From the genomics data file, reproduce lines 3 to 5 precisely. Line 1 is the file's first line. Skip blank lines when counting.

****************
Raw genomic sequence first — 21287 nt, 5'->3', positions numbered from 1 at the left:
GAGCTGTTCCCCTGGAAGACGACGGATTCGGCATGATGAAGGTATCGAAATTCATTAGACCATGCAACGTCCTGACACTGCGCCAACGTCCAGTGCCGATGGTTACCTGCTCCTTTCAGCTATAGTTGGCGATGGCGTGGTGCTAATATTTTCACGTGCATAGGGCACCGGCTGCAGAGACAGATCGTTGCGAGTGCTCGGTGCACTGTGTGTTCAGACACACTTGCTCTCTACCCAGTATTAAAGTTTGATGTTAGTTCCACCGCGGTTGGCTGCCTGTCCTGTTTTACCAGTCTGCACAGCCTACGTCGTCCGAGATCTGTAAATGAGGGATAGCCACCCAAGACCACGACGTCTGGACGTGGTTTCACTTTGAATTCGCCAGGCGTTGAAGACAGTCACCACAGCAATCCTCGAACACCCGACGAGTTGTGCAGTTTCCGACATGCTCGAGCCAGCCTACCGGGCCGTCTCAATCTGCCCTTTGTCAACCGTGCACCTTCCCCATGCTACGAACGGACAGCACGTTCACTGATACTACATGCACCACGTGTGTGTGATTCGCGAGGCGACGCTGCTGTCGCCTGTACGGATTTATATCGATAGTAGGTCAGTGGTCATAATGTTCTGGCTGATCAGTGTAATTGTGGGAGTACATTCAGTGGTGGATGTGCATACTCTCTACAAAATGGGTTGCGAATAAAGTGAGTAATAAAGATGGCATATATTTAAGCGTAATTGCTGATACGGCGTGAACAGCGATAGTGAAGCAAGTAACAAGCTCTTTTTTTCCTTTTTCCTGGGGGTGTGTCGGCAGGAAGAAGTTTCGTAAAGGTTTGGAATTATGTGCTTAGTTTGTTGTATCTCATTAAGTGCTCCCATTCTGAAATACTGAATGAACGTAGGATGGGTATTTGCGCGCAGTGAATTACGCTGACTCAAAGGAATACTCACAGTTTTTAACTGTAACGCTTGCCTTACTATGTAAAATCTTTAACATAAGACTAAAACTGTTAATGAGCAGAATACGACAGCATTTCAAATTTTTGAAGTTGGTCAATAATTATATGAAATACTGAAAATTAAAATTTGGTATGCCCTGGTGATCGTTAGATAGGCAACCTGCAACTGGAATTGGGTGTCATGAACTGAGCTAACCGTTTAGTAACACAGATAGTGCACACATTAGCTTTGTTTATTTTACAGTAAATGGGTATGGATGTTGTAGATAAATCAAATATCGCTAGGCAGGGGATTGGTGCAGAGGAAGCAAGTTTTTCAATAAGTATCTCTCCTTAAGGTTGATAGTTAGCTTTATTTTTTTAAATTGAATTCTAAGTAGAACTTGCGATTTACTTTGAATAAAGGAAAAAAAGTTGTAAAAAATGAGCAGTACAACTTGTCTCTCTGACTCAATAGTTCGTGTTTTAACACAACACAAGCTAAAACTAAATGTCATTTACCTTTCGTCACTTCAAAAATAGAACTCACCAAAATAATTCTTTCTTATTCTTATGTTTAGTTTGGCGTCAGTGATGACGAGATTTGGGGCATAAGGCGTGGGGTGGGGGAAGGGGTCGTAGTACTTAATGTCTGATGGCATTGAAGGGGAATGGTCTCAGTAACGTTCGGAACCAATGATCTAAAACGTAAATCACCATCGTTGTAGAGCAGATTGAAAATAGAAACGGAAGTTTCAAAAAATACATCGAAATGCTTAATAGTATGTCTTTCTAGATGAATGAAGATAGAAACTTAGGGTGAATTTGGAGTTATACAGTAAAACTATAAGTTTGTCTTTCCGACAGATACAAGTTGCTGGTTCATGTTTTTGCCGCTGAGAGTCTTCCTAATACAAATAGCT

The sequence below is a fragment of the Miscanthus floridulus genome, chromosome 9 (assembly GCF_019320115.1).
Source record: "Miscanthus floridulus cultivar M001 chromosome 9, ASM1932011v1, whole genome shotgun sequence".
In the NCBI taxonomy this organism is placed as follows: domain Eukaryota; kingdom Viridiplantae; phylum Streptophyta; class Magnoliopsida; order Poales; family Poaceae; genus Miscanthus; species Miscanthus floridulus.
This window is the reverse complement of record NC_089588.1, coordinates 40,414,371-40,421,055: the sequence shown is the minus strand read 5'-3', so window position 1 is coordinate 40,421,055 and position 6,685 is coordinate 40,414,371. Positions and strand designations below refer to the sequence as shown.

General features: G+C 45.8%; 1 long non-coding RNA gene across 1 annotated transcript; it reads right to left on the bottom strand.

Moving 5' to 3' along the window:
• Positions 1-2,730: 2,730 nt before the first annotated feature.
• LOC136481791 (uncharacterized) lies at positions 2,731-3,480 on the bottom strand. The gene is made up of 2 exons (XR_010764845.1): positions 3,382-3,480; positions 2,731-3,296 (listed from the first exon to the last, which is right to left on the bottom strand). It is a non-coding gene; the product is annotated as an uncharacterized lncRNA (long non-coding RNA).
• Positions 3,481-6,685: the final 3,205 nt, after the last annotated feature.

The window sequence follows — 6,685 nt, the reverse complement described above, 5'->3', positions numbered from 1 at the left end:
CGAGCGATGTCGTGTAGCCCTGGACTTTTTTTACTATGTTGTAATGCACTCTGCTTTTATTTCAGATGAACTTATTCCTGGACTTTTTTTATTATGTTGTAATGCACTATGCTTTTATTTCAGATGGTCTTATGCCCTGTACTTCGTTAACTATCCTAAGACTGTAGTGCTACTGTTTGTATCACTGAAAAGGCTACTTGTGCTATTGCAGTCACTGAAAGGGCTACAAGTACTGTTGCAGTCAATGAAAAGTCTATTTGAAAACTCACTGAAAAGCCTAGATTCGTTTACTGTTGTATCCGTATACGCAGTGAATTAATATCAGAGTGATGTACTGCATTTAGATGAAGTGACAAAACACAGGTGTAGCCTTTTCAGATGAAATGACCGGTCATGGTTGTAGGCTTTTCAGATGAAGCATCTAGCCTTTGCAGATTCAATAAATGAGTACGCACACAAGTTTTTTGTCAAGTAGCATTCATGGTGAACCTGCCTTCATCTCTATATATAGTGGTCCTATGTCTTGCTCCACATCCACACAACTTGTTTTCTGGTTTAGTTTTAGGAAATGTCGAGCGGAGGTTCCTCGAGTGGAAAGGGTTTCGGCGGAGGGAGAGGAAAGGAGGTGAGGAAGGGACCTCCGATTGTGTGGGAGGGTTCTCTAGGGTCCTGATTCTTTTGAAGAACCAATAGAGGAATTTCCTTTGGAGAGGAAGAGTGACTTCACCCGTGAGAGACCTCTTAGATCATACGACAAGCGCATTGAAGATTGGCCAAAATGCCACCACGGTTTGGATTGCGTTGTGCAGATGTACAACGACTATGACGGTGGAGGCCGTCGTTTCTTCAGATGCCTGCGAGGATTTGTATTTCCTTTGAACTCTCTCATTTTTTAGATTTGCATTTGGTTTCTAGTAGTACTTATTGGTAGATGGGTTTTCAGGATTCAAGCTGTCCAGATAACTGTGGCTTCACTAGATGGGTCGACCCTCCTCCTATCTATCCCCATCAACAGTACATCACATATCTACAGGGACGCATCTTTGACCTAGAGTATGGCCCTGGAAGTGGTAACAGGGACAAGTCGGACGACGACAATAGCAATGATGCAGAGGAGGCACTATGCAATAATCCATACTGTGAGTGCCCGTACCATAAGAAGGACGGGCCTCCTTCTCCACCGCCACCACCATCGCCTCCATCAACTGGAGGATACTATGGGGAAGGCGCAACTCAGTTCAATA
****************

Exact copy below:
The sequence below is a fragment of the Miscanthus floridulus genome, chromosome 9 (assembly GCF_019320115.1).
Source record: "Miscanthus floridulus cultivar M001 chromosome 9, ASM1932011v1, whole genome shotgun sequence".
In the NCBI taxonomy this organism is placed as follows: domain Eukaryota; kingdom Viridiplantae; phylum Streptophyta; class Magnoliopsida; order Poales; family Poaceae; genus Miscanthus; species Miscanthus floridulus.